For many divorcing couples, custody of the minor children from the marriage is the most contentious and emotional issue. Both parents likely want to spend as much time as possible with their children. This can make compromising about custody difficult. What spouses can't come to an agreement on their own about custody, support and parenting time, the courts will step in to ensure everything gets handled properly.
For many married couples, the home they live in represents the biggest asset they own. Most people spend thirty years of their adults lives or more paying off a mortgage on their home. Every single month adds to the equity, or amount of money you've paid against the principal balance of your mortgage. It's only natural, then, that people considering a divorce in New Jersey would wonder about how the courts decide who gets the house.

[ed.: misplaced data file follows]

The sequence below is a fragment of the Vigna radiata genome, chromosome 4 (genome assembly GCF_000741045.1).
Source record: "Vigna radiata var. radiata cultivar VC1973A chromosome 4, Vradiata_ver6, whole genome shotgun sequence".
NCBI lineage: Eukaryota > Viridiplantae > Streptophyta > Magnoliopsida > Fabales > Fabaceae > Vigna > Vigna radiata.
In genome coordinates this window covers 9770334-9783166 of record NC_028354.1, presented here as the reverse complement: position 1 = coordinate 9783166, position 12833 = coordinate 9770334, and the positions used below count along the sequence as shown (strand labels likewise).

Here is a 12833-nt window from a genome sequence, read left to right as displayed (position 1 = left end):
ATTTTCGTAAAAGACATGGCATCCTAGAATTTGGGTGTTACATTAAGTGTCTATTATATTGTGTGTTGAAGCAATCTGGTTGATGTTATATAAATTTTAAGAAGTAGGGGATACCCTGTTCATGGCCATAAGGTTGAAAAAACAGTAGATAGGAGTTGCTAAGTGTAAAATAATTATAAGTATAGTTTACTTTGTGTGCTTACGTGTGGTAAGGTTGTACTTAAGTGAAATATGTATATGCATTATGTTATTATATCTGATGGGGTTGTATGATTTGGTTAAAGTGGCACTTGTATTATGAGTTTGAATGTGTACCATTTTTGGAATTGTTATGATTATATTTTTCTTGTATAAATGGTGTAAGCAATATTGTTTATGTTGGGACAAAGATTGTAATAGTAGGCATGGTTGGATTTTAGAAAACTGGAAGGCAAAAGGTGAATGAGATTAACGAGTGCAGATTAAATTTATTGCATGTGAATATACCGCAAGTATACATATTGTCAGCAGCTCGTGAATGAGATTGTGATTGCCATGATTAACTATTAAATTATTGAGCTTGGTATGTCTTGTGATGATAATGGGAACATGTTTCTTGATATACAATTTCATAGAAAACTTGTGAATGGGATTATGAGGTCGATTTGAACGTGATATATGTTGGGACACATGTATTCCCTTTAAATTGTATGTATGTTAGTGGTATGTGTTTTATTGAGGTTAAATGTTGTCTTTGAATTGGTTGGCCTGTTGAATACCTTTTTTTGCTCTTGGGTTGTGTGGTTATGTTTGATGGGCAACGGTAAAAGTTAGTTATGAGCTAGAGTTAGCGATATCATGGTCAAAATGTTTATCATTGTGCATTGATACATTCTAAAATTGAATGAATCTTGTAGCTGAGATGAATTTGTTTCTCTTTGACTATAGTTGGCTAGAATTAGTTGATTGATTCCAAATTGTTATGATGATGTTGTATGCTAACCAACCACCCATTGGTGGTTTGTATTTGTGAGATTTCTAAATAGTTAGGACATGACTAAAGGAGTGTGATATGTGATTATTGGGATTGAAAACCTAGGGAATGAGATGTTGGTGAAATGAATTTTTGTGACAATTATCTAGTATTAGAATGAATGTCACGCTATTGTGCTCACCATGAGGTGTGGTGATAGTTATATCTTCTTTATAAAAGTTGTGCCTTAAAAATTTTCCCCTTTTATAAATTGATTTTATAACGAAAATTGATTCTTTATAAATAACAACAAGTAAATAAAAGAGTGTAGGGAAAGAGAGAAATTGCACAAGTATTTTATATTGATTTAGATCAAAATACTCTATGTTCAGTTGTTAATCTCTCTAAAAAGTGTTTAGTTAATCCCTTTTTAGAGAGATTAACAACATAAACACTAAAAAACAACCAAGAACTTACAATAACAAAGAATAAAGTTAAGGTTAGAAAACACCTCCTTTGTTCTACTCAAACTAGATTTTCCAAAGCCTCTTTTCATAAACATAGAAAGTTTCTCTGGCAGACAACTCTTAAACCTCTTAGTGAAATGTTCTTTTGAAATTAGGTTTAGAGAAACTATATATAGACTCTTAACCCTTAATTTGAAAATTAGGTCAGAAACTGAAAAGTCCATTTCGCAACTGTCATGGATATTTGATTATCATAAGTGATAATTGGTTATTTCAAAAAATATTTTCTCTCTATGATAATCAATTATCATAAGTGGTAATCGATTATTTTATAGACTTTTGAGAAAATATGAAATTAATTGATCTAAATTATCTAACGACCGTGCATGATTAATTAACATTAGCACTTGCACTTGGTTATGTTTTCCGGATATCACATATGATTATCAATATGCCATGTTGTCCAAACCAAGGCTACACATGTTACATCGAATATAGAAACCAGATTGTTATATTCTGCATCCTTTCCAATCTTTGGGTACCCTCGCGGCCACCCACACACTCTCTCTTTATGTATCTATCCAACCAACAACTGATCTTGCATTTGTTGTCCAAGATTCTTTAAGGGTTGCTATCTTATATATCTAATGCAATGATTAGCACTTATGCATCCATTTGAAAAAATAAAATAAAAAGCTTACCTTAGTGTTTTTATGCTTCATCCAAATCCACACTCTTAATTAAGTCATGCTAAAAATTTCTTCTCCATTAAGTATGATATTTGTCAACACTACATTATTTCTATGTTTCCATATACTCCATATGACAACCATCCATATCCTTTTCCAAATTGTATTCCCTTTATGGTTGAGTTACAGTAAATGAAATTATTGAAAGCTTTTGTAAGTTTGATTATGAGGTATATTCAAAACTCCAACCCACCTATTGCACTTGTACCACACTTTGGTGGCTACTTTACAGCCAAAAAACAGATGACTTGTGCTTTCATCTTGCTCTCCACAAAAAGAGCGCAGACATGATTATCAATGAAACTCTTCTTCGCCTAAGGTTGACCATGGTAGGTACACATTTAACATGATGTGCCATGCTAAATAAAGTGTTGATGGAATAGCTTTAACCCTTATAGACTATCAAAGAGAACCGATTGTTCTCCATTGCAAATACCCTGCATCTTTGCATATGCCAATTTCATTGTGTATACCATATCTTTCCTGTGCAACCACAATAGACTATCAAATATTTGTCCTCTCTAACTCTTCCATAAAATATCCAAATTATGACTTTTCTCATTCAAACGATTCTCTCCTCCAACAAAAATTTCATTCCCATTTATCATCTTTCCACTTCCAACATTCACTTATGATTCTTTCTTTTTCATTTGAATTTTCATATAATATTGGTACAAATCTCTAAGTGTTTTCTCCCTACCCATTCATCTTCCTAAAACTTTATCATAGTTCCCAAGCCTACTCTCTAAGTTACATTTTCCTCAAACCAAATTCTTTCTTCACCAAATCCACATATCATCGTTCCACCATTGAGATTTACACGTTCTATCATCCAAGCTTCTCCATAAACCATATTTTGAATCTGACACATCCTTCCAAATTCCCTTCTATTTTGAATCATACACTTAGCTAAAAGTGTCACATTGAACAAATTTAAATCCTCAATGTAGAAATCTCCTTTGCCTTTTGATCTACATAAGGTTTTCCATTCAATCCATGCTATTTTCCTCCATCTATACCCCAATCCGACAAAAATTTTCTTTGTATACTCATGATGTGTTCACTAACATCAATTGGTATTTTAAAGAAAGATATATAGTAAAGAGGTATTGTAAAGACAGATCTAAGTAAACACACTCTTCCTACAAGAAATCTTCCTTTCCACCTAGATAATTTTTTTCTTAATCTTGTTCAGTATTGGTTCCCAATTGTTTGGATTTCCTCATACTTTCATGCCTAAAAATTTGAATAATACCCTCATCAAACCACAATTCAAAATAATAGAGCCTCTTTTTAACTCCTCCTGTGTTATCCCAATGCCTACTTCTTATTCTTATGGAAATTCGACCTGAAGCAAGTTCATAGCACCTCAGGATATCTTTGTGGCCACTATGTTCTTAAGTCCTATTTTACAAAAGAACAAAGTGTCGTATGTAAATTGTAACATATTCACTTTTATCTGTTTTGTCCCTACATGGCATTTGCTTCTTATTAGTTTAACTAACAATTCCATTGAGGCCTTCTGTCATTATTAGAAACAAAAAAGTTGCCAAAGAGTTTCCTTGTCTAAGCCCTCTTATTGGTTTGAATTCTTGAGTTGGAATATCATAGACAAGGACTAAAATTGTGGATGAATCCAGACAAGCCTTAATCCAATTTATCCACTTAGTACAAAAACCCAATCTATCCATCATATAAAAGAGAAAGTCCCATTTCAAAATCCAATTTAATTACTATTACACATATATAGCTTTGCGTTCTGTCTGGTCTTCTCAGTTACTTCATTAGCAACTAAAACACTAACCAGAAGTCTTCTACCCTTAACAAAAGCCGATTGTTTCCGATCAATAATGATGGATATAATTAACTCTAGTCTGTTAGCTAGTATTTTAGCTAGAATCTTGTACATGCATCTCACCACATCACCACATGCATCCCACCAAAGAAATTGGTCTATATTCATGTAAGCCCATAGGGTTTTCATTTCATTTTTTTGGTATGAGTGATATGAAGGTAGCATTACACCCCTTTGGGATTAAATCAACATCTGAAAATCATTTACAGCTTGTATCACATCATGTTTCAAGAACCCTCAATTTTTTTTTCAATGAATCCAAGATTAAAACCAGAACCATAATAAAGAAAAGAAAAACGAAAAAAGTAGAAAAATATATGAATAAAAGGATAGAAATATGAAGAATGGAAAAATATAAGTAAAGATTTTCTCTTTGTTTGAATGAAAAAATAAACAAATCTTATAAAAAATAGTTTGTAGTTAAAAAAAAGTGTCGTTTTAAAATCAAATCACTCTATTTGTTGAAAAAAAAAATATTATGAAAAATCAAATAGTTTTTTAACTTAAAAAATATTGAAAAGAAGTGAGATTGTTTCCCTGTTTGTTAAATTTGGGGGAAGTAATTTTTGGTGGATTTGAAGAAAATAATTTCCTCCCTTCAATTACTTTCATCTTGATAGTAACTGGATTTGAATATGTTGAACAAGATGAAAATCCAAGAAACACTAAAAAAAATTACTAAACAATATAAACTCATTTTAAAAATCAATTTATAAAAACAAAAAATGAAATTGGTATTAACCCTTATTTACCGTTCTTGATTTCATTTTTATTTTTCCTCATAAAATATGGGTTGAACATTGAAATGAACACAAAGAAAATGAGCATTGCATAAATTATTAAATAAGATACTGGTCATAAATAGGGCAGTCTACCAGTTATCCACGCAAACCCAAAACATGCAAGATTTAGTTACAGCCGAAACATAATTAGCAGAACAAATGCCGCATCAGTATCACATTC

You've reached a point where you know that your marriage isn't salvageable. Sometimes, a marriage dies slowly over the years, and other times a sudden event, like infidelity, can bring a divorce out of nowhere. Regardless of the reason, chances are that you're trying to figure out the best way to handle your divorce and move on with your life.
Unique circumstances can arise in family law courts -- circumstances that the current laws and regulations don't speak clearly about. Take the recent case in New York that involved a baby born out of a threesome, for example.